At the 2011 NHL draft in St. Paul, Min., the Leafs chose defenseman Stuart Percy of Oakville, Ont. in the first round, 25th overall, leaving a couple of bums — Nikita Kucherov and Johnny Gaudreau — for Tampa Bay and Calgary. Percy made the Leafs to start the 2014–15 season and lasted nine games. His NHL totals: 12 games played; three assists. As of today, Kucherov and Gaudreau have combined for 1,164 games and 1,225 points.
The Leafs, absurdly, are in the process of replacing goalie Jack Campbell and his mediocre 51–14–9 record. Would Kyle Dubas consider such a move if Campbell were from the Toronto area rather than Port Huron, Mich.?
The rush to lock up antiquated blue–liner Mark Giordano soon after being eliminated by Tampa Bay showed that the Leafs are still mesmerized by the local angle. Should the pattern continue, Dubas will likely show interest in pending free agents P.K. Subban (from Toronto) and Max Domi (born in Winnipeg but raised here while father, Tie, played for the Leafs). Subban would come markedly cheaper than the $9 million salary he left behind this season in New Jersey. Though 33 and past his prime, he could add valuable experience and local flair to the home team.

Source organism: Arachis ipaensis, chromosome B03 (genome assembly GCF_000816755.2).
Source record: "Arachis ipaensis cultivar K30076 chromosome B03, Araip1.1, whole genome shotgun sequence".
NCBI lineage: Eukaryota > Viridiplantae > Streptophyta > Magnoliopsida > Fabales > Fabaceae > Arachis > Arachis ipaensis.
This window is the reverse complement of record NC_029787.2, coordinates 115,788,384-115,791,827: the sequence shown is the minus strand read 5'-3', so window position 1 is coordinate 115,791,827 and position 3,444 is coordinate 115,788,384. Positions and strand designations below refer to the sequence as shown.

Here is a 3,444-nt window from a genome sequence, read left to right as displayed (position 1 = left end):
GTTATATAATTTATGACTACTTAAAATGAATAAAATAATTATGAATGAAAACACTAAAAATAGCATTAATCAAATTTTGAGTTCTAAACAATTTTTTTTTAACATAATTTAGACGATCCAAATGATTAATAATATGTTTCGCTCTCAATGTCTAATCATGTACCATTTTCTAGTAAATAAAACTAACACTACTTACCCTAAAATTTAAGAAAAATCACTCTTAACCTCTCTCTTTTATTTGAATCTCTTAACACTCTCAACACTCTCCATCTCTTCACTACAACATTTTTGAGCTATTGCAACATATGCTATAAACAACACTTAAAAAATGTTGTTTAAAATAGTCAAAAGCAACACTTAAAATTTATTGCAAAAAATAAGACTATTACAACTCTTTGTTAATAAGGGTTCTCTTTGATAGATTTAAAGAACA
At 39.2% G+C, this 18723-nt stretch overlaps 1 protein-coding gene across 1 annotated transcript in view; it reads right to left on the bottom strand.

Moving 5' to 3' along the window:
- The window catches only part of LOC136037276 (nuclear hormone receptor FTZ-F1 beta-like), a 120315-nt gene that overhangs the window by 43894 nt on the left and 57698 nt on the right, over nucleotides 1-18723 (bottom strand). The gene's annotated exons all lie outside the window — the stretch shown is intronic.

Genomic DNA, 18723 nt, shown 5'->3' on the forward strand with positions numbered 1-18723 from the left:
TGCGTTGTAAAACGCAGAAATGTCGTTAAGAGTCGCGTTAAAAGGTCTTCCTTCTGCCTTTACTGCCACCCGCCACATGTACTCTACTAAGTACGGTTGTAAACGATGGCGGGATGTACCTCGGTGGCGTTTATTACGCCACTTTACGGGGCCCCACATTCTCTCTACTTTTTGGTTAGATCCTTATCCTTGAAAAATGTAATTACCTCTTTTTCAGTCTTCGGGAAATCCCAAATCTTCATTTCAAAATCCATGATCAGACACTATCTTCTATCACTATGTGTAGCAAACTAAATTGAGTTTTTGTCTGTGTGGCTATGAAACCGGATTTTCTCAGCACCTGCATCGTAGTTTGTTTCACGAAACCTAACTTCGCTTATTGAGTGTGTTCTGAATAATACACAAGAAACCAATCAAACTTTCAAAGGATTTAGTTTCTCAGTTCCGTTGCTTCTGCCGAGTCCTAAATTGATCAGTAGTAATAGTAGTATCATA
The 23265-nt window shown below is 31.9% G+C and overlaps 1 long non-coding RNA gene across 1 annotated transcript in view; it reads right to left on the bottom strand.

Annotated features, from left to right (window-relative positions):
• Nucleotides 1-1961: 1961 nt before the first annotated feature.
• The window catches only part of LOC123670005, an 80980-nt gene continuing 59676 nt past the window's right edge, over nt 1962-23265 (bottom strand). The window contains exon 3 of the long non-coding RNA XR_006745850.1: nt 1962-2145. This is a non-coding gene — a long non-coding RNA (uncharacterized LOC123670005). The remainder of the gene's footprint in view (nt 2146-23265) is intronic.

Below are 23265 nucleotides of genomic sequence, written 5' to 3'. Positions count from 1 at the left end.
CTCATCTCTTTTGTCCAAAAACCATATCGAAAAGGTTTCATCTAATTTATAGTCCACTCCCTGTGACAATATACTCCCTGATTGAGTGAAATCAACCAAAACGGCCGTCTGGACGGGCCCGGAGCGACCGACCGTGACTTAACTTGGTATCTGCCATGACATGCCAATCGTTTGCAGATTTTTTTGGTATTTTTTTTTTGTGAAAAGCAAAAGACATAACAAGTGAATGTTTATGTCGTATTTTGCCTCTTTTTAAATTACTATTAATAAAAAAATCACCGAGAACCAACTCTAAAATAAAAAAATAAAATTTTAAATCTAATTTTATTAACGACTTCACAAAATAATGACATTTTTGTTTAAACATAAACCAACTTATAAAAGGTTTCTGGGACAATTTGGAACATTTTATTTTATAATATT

Domi and the Leafs, for obvious reasons, have long been an apparently natural fit.
Meantime, the ultimate Toronto boy is thanking his lucky stars that the allure of playing at home did not overwhelm common sense six summers ago. Stamkos, therefore, could win his third consecutive Stanley Cup this spring.
STANLEY CUP PREDICTION
TAMPA BAY, WITH ANDREI VASILEVSKIY, HAS THE EDGE OVER COLORADO IN GOAL. THIS WILL PROVIDE THE LIGHTNING A SLIGHT ADVANTAGE IN WHAT SHOULD BE A TERRIFIC STANLEY CUP FINAL. MY PICK: TAMPA IN 6.
THE LAST GOOD PLAYOFF ERA — Part 1
With Pat Quinn behind the bench, the Maple Leafs appeared in 13 playoff series between 1999 and 2004, winning seven, while twice advancing to the Stanley Cup semifinals. At the recent Sports Card & Memorabilia Expo here in town, I purchased four programs (above) from that era, which I had the privilege of covering as a reporter for The FAN–590, Canada’s first all–sports radio station. In Part 1 of a series, we look back to the spring of 1999, when the Maple Leafs eliminated Philadelphia and Pittsburgh, before losing to Buffalo in the Eastern Conference final: